Marrakesh, Morocco – The few hundred residents of Ijjoukak had to wait three days for rescue after the earthquake ripped through the High Atlas Mountains at around 11pm on Friday.
By that time, Henya Bilau was already dead. Nine members of her extended family were killed the same night.
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Located around two and a half hours drive outside of the thriving tourist city of Marrakesh, the impoverished hillside village of Ijjoukak stood little chance against the 6.8-magnitude earthquake.
Estimates vary, but between 80 and 100 residents – around half of its population – are believed to have been killed. Others died waiting for help.
In the meantime, the villagers have no choice but to dig through the rubble and pull out the bodies of their friends, relatives and neighbours.
Henya’s children – five-year-old Youssef and two-year-old Jihan, who sleeps obliviously in the cloth cradle hanging from her aunt’s shoulders – have yet to understand. Youssef plays happily with a neighbour. He has no idea what has happened.
“The wall fell down on Henya,” the aunt, Saida Ben Nasser, explains. “The children were thrown clear.”
Now they, like hundreds of others, wait outside the University Hospital in Marrakesh for Henya’s mother and aunt to be released. It is hoped they will be able to help look after the children.
After what seems an eternity, Henya’s husband, Omar, identifies himself. He had been standing at a distance, watching the conversation play out. Omar had been away, working in construction in Casablanca, when the quake hit.
In a thin and reedy voice, he explains that he does not know what he will do. The house is ruined, he says. They have nowhere to go.
Trying to help
The hospital and its grounds are crowded.
Across Morocco, people are doing everything they can to help. In addition to the carloads of first aid and immediate relief making their way into the mountains, there are lines of people waiting hours to donate blood.
Many have been turned away, the head of the clinic, Dr Samia el-Fezzani, explains. They already have more than they can process.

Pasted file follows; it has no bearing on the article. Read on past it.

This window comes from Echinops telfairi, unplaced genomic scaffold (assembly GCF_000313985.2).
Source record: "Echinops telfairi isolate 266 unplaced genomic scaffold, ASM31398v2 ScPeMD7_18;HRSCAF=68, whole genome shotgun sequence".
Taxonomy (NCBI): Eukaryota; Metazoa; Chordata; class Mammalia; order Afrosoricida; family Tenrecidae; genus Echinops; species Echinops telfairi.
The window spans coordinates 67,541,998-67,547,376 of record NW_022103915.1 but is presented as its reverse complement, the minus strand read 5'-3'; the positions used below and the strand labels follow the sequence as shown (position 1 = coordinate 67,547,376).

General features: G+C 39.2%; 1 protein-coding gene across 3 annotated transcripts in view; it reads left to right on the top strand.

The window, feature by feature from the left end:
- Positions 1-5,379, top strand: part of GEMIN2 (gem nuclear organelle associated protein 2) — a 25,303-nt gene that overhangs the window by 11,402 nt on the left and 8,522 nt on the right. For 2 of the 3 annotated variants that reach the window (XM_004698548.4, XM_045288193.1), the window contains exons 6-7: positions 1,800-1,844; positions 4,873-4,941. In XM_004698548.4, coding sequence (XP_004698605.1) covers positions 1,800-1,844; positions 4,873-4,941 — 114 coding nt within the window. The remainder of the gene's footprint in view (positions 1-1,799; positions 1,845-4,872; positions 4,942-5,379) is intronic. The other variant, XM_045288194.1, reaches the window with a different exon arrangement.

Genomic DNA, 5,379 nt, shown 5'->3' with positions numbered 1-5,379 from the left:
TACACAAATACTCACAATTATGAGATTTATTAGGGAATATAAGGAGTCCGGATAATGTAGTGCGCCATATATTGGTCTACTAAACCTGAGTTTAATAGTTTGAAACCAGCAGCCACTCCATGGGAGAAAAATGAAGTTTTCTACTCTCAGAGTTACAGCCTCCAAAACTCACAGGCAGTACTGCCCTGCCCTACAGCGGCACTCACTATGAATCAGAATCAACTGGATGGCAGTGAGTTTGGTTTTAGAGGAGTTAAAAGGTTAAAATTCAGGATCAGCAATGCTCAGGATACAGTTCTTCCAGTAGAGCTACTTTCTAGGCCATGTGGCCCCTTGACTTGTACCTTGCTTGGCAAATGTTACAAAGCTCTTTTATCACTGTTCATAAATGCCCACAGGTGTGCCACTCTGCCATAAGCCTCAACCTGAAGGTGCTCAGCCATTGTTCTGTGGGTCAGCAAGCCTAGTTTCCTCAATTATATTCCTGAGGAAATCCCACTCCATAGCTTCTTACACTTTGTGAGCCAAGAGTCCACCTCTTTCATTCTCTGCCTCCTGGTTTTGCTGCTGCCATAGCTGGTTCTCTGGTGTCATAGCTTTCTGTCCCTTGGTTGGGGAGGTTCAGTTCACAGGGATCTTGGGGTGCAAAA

“Donations tripled directly after the earthquake,” she says. “We can only keep it [the blood] for 42 hours, so we need to stagger the supply.”
Volunteers are also present among her staff, looking after everything from registration to managing the hundreds of people who sit in the overflow area of the centre, as well as the crowded rooms within.
Houda al-Bass, a 23-year-old office worker, was breaking protocol as she lay in a chair, pumping blood out of her arm. There are strict limits: More than a month must pass between donations. But Houda has already donated five times since the quake hit.
“My boss didn’t give me time off, I didn’t care,” she says. “I know many people from the mountains… It’s the least I can do. I couldn’t donate my money, I couldn’t donate my time. My blood is all I can give.”
Dr el-Fezzani hopes the disaster will be a turning point for the villagers.
She is patriotic to a fault and still on a high after being filmed alongside Morocco’s King Mohammed VI. The utopian future she maps out includes new cities and roads for communities that are largely traditional and have not received the kind of investment that Morocco’s big cities have.
Asked if this new future had room for the past, she nods.
“The traditions are very strong,” she says, “They won’t lose them.”
Help is increasingly arriving in the remote mountain villages, but some of the worst-hit areas remain beyond the reach of rescuers, creating bottlenecks of aid and, in some locations, dearth and resentment.
However, since Mohammed VI’s visit on Tuesday, an uptick in relief has been noticeable. More army trucks queue in the endless traffic jams that have come to define much of the relief effort, while temporary camps and emergency clinics have increased in number since the royal intervention.
Asked why that intervention was necessary to deliver relief on the scale required, most people fall silent.
Nevertheless, across the mountains, bodies still lie covered in rubble, while local villagers – and domestic and international rescue forces – struggle to reach them. The dogs, trained to detect the living, are growing increasingly quiet.
Mohammed Ait Alla, 31, was lucky. He and his heavily pregnant wife Nayima, from the tiny hamlet of Sidi Rahal, escaped the worst of the damage.
“I heard the earthquake before I felt it,” he says, describing the low rumble that preceded the destruction. “The lights went out and I heard people running. We tried to run, too.”
Eventually, an ambulance arrived, but it was only able to take them to the next village, where another villager drove Mohammed and Nayima to Marrakesh.
She gave birth to a boy shortly afterwards. He is called Rayan.